Posted Jan 6, 2015 at Art History Today
Yesterday I had plenty of time before my class so I went to “Unreliable Evidence” a multi-media exhibition showcasing Manet’s "Execution of Maximillian" at the Mead. Maximillian I of the Second Mexican Empire, was a puppet governor of the French and he was executed along with two of his generals by firing squad in 1867. We know what Manet’s original work looked like since his “Maximillian” survives in other versions; this incarnation was bought by the London NG in 1918. It was cut up and damaged, probably by members of Manet's family,- and it was only saved from oblivion by... Continue reading
Posted Nov 26, 2014 at Art History Today
Sorry….I have been neglecting this blog of late! More on Kings, connoisseurs and collectors over at the other place. Continue reading
Posted Nov 24, 2014 at Art History Today
The painters of Louis XIII, the collections of Richelieu and Mazarin- link Continue reading
Posted Nov 9, 2014 at Art History Today
Somebody sent me a link to an interview with art historian Charlotte Guichard who has discovered the signatures and tags of famous artists on walls and furnishings in the Vatican- the graffiti of art history in other words. Guichard claims that she has discovered Poussin’s signature (dated 1627) scratched on a mantelpiece under Raphael’s famous Expulsion of Heliodors. “Under Raphael’s “The Expulsion of Heliodorus from the Temple” fresco at the Vatican, there is a period fireplace made from a very hard type of marble. The entire mantlepiece is engraved with the names of artists from the 17th century to the... Continue reading
Posted Nov 7, 2014 at Art History Today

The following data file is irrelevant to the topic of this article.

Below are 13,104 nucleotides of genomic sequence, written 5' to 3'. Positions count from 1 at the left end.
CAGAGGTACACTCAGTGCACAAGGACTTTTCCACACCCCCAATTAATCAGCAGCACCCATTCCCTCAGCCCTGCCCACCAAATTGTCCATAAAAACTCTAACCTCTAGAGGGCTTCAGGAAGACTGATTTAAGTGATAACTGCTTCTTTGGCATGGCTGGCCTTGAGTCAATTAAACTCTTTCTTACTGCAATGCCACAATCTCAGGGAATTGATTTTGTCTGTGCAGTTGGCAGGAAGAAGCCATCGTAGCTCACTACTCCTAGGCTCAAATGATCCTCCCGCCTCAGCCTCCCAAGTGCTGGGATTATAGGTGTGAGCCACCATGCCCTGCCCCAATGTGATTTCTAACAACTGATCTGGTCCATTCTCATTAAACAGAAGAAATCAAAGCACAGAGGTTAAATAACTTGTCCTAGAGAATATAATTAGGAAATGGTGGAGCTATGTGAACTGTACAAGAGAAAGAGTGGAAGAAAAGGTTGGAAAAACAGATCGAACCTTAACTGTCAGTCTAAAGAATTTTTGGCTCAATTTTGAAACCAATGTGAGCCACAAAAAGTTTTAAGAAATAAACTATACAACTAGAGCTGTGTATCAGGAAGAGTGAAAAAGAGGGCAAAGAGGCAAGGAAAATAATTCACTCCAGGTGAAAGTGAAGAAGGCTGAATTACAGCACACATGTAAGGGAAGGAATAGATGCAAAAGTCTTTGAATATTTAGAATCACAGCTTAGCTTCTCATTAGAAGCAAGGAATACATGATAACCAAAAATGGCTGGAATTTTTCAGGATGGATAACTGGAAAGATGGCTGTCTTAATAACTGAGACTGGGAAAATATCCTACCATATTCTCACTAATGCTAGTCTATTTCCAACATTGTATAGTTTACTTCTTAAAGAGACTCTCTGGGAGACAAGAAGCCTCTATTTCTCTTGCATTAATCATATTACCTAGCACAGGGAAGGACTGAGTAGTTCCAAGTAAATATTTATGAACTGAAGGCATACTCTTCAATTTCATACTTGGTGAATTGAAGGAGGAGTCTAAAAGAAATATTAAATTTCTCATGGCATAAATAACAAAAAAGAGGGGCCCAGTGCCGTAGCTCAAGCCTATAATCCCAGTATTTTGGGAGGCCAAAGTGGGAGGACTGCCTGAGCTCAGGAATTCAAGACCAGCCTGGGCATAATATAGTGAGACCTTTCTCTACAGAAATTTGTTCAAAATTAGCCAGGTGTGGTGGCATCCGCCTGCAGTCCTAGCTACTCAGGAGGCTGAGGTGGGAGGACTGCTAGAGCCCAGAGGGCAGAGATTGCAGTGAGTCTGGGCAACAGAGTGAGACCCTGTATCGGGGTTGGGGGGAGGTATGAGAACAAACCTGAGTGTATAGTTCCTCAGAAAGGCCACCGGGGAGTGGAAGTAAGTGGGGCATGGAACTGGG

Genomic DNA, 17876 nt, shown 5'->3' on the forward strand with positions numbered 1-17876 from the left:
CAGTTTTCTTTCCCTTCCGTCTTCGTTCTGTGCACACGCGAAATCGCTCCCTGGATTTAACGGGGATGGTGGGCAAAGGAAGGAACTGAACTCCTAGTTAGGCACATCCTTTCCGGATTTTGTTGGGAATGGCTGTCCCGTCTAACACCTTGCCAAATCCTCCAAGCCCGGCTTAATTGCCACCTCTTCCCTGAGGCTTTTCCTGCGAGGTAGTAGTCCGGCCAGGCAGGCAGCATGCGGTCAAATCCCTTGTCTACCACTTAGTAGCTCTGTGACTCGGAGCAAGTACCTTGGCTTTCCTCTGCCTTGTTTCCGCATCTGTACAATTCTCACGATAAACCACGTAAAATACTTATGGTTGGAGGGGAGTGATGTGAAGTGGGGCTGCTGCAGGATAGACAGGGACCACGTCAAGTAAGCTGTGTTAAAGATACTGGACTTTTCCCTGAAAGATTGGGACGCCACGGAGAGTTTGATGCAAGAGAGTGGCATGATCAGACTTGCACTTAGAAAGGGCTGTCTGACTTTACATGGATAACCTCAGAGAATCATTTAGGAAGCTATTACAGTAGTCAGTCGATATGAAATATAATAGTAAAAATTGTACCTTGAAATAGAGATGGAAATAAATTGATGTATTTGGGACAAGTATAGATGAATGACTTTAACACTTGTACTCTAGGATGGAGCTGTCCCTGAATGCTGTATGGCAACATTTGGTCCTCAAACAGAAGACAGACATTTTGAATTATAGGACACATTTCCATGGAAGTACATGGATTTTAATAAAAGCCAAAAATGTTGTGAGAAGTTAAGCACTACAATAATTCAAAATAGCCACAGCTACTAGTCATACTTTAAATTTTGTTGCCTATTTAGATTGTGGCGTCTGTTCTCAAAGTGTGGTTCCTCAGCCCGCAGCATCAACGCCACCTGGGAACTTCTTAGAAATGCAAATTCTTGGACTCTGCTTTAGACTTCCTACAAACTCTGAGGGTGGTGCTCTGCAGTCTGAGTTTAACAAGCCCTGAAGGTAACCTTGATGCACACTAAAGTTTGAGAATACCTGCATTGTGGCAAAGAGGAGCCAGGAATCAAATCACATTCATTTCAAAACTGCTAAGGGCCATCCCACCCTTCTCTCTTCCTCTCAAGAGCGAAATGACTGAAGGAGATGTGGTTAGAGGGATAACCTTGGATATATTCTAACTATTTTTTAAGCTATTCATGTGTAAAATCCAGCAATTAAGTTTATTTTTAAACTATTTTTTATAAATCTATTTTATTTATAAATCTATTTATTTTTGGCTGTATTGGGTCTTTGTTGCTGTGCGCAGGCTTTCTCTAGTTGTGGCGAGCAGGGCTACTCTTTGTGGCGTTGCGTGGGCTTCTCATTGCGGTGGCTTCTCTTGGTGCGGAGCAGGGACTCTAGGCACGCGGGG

The Layout of the Spanish Collections, Velasquez’s Technique and Alonso de Cárdenas at the English Sales – link Continue reading
Posted Nov 5, 2014 at Art History Today
Into Spain and the glory of the Spanish kings, and their chief painters- Titian and Velasquez- here Continue reading
Posted Oct 26, 2014 at Art History Today
I came across this story today- sounds a great idea to me. From the BBC web site and the photo: “A new gallery showing major works of art from Spain's "golden age" is to open in a former bank in Bishop Auckland, County Durham. The gallery will be built by investment manager and art lover Jonathan Ruffer, who owns nearby Auckland Castle. He hopes some paintings will come on loan from the Museo Nacional del Prado in Madrid, Spain's national gallery. In 2012, Mr Ruffer paid £15m to keep a collection of 17th Century Spanish paintings in the UK. The... Continue reading
Posted Oct 24, 2014 at Art History Today
Slightly late, but I plead pressure of work…. The sale of Charles I’s pictures and some of the works and people involved. Continue reading
Posted Oct 18, 2014 at Art History Today
A reader, Cees de Bondt, contacted me about his research on this picture- The Death of Hyacinth. He thinks there’s a Caravaggio connection because of the inclusion of tennis rackets in the picture. For the uninitiated, Caravaggio is supposed to have gone on the run after killing a Roman in a tennis match. As Kenneth Clark famously said- “That’s taking competitive sports too far.” Cees is the author of Royal Tennis in Renaissance Italy. More information over on Cees’s blog. Continue reading
Posted Oct 12, 2014 at Art History Today
A sophisticated outlook on art or the application of what Richard Williams calls “aesthetic criteria” (“Collecting and Religion in Late-Sixteenth-century England”) when looking at it does not appear in England until the late 16th century. The Tudors weren’t really collectors of art, though there is the strange episode of the Protestant Elizabeth I trying to obtain an altarpiece by the artist Quentin Metsys from Antwerp. She failed, but eyebrows were raised. Probably, this is an example when the aesthetic and the religious combined because the Queen is said to have liked to put objects on her communion table. Another reason... Continue reading
Posted Oct 6, 2014 at Art History Today
How was Charles I’s collection, acquired, surveyed and displayed? Some notes on that over at the KIng’s blog. Continue reading
Posted Oct 4, 2014 at Art History Today